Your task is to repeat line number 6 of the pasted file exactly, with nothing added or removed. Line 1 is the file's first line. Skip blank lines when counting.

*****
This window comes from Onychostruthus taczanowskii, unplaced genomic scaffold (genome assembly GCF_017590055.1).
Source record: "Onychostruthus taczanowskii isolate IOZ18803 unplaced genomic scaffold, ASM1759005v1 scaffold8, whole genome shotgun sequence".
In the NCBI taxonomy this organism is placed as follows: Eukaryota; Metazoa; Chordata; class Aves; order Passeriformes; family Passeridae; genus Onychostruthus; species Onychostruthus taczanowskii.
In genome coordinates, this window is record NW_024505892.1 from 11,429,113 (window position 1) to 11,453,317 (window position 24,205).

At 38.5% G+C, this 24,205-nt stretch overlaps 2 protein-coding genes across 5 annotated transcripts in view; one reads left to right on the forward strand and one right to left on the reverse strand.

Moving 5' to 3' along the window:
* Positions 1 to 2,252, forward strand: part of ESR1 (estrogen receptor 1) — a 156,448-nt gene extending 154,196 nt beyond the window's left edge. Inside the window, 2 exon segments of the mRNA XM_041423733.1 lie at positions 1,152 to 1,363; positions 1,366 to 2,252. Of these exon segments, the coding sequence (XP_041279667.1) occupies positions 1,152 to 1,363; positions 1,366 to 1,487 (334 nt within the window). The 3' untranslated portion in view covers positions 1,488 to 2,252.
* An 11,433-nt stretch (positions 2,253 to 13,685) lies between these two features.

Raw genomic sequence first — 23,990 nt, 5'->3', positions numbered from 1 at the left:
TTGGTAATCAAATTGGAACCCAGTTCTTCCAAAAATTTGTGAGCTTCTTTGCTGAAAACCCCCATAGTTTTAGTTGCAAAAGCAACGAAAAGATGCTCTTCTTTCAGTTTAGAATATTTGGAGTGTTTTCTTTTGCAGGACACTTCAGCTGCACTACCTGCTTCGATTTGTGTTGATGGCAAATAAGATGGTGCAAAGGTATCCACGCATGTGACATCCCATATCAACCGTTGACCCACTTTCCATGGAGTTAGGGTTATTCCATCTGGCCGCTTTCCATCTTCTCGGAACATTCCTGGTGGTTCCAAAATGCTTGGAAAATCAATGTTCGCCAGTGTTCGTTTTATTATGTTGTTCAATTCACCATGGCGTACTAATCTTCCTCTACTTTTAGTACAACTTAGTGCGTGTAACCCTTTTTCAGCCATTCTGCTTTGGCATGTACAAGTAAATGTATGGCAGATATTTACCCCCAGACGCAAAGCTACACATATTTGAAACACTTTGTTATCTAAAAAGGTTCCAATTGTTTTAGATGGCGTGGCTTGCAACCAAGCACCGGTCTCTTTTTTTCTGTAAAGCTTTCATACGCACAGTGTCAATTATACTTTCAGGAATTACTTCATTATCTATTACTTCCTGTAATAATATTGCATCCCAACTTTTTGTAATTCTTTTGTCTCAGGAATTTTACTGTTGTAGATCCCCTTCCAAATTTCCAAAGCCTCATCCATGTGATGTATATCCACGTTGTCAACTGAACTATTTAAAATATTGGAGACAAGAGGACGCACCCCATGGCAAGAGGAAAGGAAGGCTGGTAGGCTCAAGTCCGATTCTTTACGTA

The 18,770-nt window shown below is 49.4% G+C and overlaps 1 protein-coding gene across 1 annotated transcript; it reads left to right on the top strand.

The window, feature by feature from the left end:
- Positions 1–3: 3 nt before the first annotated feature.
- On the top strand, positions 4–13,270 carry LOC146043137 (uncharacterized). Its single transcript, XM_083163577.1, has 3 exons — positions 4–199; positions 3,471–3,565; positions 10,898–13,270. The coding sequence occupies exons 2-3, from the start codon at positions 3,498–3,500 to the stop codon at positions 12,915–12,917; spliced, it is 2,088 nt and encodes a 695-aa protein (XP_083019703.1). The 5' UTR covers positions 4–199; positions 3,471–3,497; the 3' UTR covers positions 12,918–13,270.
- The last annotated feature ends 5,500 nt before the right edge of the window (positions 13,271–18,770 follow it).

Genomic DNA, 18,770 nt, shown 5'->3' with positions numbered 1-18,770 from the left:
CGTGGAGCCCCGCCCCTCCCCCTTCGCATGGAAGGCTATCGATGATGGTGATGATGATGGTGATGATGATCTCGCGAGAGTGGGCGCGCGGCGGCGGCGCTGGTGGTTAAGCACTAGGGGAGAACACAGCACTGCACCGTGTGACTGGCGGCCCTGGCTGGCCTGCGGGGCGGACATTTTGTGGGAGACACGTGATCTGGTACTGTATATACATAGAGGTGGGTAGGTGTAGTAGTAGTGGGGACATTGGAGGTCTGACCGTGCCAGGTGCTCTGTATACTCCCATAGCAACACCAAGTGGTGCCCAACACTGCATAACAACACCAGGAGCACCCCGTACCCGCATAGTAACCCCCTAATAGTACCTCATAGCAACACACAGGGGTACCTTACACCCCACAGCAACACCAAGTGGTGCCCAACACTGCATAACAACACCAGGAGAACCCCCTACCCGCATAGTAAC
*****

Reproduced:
Moving 5' to 3' along the window: